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Elements of Crisis Intervention : Crises and How to Respond to Them,9780534366391
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Elements of Crisis Intervention : Crises and How to Respond to Them

by
Edition:
2nd
ISBN13:

9780534366391

ISBN10:
0534366392
Format:
Paperback
Pub. Date:
6/6/2001
Publisher(s):
Cengage Learning
List Price: $80.33

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This is the 2nd edition with a publication date of 6/6/2001.
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  • The New copy of this book will include any supplemental materials advertised. Please check the title of the book to determine if it should include any CDs, lab manuals, study guides, etc.

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Summary

With its practical, hands-on approach, this text is perfect for counselors, human service workers, law enforcement, nurses, psychologists, social workers or other professionals who encounter crisis situations. This book is designed to aid in practical, day-to-day, on-the-scene crisis intervention.

Table of Contents

Preface xiv
Approach to Crisis Intervention
1(6)
Know what a crisis is
Use the crisis cube to plot the course of a crisis
Differentiate between the need for Crisis Intervention and the need for counseling
Determine whether the sufferer fits the profile of a crisis-prone person
Isolate the events that precipitated the crisis
Determine whether the sufferer is in crisis
Know the emotional, cognitive, and behavioral signs and symptoms of psychological reactions to crisis
Procedures for Effective Crisis Intervention
7(16)
Act immediately
Take control
Be clear about what and whom you are attempting to control
Enter the crisis scene cautiously
Appear stable, supportive, and able to establish structure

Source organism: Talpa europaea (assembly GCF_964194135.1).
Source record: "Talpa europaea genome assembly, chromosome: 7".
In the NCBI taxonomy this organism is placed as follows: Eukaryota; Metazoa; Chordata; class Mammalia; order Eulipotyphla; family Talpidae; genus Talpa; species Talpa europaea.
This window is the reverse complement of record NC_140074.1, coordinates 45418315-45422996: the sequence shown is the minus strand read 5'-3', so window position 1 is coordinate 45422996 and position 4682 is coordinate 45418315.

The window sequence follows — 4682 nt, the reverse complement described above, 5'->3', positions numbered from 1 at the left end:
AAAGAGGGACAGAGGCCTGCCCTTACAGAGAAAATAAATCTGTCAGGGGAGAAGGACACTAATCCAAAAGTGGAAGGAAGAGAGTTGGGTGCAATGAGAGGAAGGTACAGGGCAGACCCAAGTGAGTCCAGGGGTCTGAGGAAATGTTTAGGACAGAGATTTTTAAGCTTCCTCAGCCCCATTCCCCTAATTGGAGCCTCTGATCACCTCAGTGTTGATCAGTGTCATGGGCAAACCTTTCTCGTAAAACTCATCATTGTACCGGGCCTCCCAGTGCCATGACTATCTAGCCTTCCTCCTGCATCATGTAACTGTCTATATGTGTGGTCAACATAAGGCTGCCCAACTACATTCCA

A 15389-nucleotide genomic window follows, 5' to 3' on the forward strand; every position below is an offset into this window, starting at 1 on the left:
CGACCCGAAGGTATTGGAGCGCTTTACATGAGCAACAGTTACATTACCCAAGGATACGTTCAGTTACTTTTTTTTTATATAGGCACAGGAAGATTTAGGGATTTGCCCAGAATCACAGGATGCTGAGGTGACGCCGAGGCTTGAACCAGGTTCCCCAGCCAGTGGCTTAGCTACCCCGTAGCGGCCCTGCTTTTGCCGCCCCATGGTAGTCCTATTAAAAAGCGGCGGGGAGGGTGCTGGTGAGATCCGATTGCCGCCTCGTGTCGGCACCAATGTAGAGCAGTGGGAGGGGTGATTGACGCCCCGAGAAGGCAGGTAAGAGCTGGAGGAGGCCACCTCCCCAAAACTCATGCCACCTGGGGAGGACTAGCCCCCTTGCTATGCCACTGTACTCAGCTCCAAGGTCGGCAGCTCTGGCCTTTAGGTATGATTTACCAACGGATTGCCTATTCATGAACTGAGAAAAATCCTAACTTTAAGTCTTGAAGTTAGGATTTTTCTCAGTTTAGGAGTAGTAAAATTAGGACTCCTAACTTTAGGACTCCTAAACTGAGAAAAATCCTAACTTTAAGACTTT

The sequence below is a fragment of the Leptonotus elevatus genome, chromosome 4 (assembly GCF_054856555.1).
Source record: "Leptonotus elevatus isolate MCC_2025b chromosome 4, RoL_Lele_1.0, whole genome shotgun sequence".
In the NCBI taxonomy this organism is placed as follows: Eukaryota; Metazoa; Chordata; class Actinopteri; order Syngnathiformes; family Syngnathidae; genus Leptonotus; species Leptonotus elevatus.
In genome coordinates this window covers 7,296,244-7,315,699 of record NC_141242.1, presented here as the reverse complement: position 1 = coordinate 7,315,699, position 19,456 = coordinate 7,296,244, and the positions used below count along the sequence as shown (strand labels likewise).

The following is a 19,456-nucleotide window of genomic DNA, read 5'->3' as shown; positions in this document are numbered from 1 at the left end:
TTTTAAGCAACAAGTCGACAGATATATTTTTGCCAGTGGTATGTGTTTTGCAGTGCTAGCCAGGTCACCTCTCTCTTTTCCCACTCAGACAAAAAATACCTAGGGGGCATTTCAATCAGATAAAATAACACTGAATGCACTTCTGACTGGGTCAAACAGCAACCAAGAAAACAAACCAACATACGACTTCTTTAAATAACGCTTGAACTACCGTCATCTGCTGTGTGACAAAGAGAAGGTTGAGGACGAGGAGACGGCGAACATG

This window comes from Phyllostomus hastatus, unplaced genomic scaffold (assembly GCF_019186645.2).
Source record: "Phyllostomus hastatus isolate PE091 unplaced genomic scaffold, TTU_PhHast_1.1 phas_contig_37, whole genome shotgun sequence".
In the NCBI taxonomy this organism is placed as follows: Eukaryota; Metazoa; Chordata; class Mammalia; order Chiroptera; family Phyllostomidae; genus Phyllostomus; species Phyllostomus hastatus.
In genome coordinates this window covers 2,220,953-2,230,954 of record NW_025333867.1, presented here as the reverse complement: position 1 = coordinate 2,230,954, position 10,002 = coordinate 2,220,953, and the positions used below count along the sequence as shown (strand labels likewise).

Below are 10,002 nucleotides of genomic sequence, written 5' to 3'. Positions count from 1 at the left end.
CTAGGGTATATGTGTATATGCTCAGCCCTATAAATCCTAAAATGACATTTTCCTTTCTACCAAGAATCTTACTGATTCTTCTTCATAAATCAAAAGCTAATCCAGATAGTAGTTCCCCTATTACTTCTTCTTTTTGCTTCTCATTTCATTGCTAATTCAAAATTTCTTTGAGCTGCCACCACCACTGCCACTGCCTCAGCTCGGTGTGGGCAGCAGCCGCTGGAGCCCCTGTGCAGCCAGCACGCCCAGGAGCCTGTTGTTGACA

Be clear in your introductory statements
Do not promise things that might not happen
Direct and arrange the pattern of standing or sitting
Guide victims with your eyes and voice rather than through physical force
Use physical force only as a last resort, and only if you are trained and authorized to use it
Remove the victim from the crisis situation if possible. Be creative in taking control
Be creative in taking control
Break eye contact between disputants
Separate the victims if necessary
Assess the situation
Evaluate on the spot
Make the evaluation quick, accurate, and comprehensive
Do not take a lengthy life history. Focus on the present crisis and the events that precipitated it
Ask short, direct questions
Ask questions one at a time
Allow the victim time to answer
Do not bombard victims with questions
Be comfortable with silence
Avoid interrupting the victim
Clarify the crisis
Allow the crisis to be the victim's crisis
Assess both the actual and the symbolic meaning of the crisis event
Use the sufferer's body language and nonverbal cues as a source of additional information
Listen for what is not being said
Recognize that personal attributes can contribute to your effectiveness
Allow the sufferer to speak freely
Encourage the sufferer to ventilate feelings
Establish ground rules in a multiple victim situation
Return control to the victim as soon as possible
Decide how to handle the situation after you have assessed it
Help victims identify and mobilize their own resources
Mobilize social resources
Hold out hope that a solution is possible
Develop options
Help parties to the crisis make an agreement
Refer as needed
Have prepared referral information available
Keep your list of referral sourecs up to date
Make appropriate referrals
Follow up as agreed
Use the American Academy of Crisis Interveners Lethality Scale and the Life change index Scale if needed
Recognize that these are tools to aid in assessment
They might be used before, during, or after an intervention
The intervener might decide not to use them
Communicating Effectively with Those in Crisis
23(12)
Determine what the crisis is
Which problem is of most immediate concern?
Which problem would prove most damaging if not treated immediately?
Which problem can be most quickly resolved?
Which problem must be dealt with first before others may be handled?
What resources for handling problems are available?
What barriers and obstacles will hinder problem solving?
Be aware that every communication contains three messages:
A content message
A feeling message
A meaning message
Be alert to the potential for distortion within a communication
What the other person means to say